As former Singaporean diplomat Kishore Mahbubani said, ASEAN countries want to have good relations with both the United States and China, and the wisest policy for Australia is to align itself with the ASEAN position where possible. That way, it could play a significant bridging role between Beijing and Washington. Plus, Australia could enhance its standing with other countries in the region if it played a leading role in persuading the United States to accept the reality of a multipolar region.
The key to Australia’s subservience to the United States, and its engagement in so many US wars, has been its perception that it depends upon the United States for defence. But Australia needs to identify its own interests clearly and all actions should be determined accordingly.
Right now, the most immediate threat to Australia’s sovereignty would be a US–China conflict over Taiwan. Should Australia not join the United States in defence of Taiwan, the issue might impact the AUKUS agreement and Australia’s purchase of nuclear submarines.
While many have argued that China has no intention of attacking Australia, intentions can change quickly. Hence defence forces are usually structured against an assessment of the capability of potential adversaries, and China’s capability is rising rapidly.
In that context, it is a legitimate response for Australia to buy nuclear submarines to strengthen its independent defence capability. But that equally requires that it controls the use of these submarines. If AUKUS is not compatible with Australia being able to determine and protect its long-run regional interests, then Australia should be prepared to let the agreement go.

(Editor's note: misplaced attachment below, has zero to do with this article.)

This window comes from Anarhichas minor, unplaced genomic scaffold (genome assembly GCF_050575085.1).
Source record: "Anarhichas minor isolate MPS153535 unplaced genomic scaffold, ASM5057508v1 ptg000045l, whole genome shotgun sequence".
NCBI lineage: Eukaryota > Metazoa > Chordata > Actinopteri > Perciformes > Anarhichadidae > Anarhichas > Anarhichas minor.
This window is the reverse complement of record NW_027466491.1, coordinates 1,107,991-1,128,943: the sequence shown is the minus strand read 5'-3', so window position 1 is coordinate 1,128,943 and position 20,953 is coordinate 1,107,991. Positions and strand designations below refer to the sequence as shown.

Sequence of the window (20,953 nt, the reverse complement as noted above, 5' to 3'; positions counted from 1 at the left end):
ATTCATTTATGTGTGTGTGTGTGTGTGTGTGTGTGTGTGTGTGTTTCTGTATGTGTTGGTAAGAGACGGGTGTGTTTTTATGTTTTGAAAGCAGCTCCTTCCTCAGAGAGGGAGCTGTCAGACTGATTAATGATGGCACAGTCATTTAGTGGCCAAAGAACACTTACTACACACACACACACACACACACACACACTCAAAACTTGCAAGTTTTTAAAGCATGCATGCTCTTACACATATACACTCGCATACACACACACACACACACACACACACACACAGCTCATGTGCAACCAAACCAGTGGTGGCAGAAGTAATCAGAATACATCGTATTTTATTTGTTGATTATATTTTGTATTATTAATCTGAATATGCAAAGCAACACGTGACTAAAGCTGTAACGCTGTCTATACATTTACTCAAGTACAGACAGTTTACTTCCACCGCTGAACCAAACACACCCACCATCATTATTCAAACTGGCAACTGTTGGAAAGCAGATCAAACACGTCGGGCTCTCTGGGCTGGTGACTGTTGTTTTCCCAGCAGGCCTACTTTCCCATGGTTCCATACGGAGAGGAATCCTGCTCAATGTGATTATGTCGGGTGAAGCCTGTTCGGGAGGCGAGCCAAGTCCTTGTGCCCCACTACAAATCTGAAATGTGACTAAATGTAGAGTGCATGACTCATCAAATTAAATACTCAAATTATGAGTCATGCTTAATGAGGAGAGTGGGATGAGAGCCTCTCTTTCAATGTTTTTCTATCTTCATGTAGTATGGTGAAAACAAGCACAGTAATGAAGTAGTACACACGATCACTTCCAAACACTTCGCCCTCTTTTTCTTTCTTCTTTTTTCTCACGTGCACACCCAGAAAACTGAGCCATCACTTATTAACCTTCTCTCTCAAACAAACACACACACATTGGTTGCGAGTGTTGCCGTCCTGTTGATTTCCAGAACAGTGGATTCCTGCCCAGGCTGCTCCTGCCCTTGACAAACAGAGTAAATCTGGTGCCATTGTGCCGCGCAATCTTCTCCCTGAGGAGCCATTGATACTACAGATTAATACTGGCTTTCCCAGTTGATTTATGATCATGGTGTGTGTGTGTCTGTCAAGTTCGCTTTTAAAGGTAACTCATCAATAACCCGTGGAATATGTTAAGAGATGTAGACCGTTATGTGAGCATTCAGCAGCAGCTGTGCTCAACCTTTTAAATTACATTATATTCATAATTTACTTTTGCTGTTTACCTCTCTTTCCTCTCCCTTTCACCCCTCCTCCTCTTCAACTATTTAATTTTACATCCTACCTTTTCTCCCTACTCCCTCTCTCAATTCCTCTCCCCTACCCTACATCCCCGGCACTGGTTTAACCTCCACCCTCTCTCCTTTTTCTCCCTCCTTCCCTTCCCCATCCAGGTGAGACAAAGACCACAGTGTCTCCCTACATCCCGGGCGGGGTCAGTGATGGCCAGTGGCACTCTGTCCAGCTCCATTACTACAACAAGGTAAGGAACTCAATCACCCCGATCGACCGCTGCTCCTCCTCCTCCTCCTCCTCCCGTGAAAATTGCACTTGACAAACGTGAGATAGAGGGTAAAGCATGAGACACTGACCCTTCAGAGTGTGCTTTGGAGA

Australia can and should push back when its interests and values are challenged by China. The government is right when it says that ‘we will cooperate where we can, we will disagree where we must, and we will engage in our national interest’.
But Australia needs to work with other nations on specific issues of national interest, even where they are not like-minded in terms of adherence to liberal values, including respect for human rights. Australia’s ability to push back will be enhanced if it maintains ongoing dialogue, especially with China. For example, the renewed discussion at the ministerial level has meant that issues that offend Australian values — such as unexplained detention of Australian citizens in China, human rights matters, and press and religious freedoms — can now be raised and discussed at senior government levels.
It is clearly in Australia’s interests to work with both China and the United States. That will require Australia to work closely with the many other like-minded countries in the region, and, if necessary, be less subservient to the United States.
Michael Keating is former Secretary of the Department of Prime Minister and Cabinet, the Department of Finance and the Department of Employment and Industrial Relations. He is presently a visiting fellow at The Australian National University.
This article originally appeared in East Asia Forum
The views expressed above belong to the author(s)